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By Rochelle G. Saidel

Nava Semel died on December 2, 2017, and her loss is deeply felt by all of us who loved and worked with her. I first met Nava quite a few years ago--I don't remember how many--at a planning meeting in Israel for the International Women and the Holocaust conference. She was wearing one pink and one purple Croc, and two different earrings. I didn't know much about her or her work then, but I immediately knew I liked her. We kept in touch by email and phone and we saw each other in Tel Aviv and New York over the years. I think the last time we were actually together was when she spoke at Van Leer institute in Jerusalem in January 2017, as part of their series, "Opening the Week -- Human Beings and Their Environment." Nava's topic for the Torah portion Va’yechi was "Father Gives his Blessing and Mother." We were supposed to have coffee and visit afterward, but it was a cold night in Jerusalem and she decided to flee back to the relative warmth of Tel Aviv. I don’t know if she was already ill or not. A friend said she told me in June that Nava had cancer, but I swear I don't remember. Maybe I didn't want to hear it.

Nava, who devoted her life to writing, speaking, and teaching about the Holocaust, worked with me mostly on the topic of sexual violence during the Holocaust. She was a member of the Advisory Board of Remember the Women Institute. Nava's incredible novel, And the Rat Laughed was published in English in 2008, translated from the 2001 Hebrew edition. It was also published in other languages and performed as an opera. As this book and her short story, "Hat of Glass" were both about sexual violation, Dr. Sonja Hedgepeth and I included a chapter about Nava and her work in our 2010 anthology, Sexual Violence against Jewish Women during the Holocaust. Nava spoke in New York for one of the events in connection with the book's publication, and she was brilliant. I learned from her that day something that I had known but never processed before: every woman who went through the induction process into a concentration camp was sexually violated. When we had a joint symposium with USC Shoah Foundation on sexual violence in 2012, Jane Fonda read, crying, from Nava's And the Rat Laughed.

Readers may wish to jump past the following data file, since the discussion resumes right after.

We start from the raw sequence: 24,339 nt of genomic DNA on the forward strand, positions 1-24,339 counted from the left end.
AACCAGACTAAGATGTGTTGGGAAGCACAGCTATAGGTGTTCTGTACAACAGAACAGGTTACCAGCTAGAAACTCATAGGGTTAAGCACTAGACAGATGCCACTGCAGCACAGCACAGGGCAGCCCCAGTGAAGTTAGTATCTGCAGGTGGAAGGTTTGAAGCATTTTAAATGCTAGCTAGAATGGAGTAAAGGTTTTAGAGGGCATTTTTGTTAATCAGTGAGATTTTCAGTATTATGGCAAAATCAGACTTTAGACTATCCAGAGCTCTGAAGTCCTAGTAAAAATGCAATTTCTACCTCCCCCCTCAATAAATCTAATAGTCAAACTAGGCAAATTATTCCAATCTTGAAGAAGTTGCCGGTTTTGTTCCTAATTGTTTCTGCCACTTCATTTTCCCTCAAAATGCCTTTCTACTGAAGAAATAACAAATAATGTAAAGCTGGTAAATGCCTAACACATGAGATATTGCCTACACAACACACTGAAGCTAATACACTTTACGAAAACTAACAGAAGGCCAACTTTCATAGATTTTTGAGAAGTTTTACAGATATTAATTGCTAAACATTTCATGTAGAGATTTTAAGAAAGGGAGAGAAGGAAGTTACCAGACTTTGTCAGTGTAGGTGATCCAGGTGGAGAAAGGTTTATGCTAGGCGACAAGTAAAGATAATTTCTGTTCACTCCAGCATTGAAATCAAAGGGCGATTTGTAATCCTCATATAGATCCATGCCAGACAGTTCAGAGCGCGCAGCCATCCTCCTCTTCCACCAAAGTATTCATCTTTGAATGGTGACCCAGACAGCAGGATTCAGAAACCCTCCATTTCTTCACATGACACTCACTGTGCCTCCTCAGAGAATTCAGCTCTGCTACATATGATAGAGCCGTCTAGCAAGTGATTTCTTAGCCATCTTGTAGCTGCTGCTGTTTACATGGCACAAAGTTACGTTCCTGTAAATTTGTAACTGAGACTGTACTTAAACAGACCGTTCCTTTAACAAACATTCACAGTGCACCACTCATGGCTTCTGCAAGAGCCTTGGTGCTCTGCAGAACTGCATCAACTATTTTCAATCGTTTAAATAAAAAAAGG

In September 2017, Nava wrote to me and to Dr. Batya Brutin, curator, suggesting that we include in our forthcoming exhibition, VIOLATED! Women in Holocaust and Genocide, some artwork related to her novel. Emails went back and forth with no resolution. During this correspondence, in the middle of September, I sent Nava greetings for her 63rd birthday. She replied with thanks and attached a chilling poem entitled "Oncology Day Ward." I answered that I hoped the poem was not autobiographical and she wrote back that unfortunately it was, and she thought I had known. I wrote to her (for what I now know was the last time): "No, I did not have any idea that you were ill and in treatment. That was why your beautiful poem was so shocking, and I was hoping I was misinterpreting it. I wish you a refuah shlema and a new year that restores your health. We need you strong and 'kicking' to continue all of your wonderful and creative endeavors." She answered me for the last time a day later, "I hope the new year will bring more health and strength. Hugs, Nava." I was in New York at the time and I had planned to visit her soon in Israel. This was not meant to be. Yes, we do need you, and we will miss you. Baruch dyan emet.

Complete list of Remember the Women Institute Essays

The Remember the Women Institute welcomes essays pertaining to women and history for our on-line library. Suggested research topics include:

How the lessons of the Holocaust apply to women in the present and future
The effect of politics on memorialization of women in the Holocaust
Women in Ravensbrück and other Nazi concentration camps
Women in ghettos, resistance, and partisan groups
Relationships between sexism, anti-Semitism, and racism
· Women and genocide
· Women and migration
· Women and immigration
· Women and displacement
· Women in science and technology
· Women in inter-religious dialogue
· Women in religious worship
· Women in Jewish history
· Women in the university
· Marginalized women

Please contact Dr. Rochelle G. Saidel with your inquiries.

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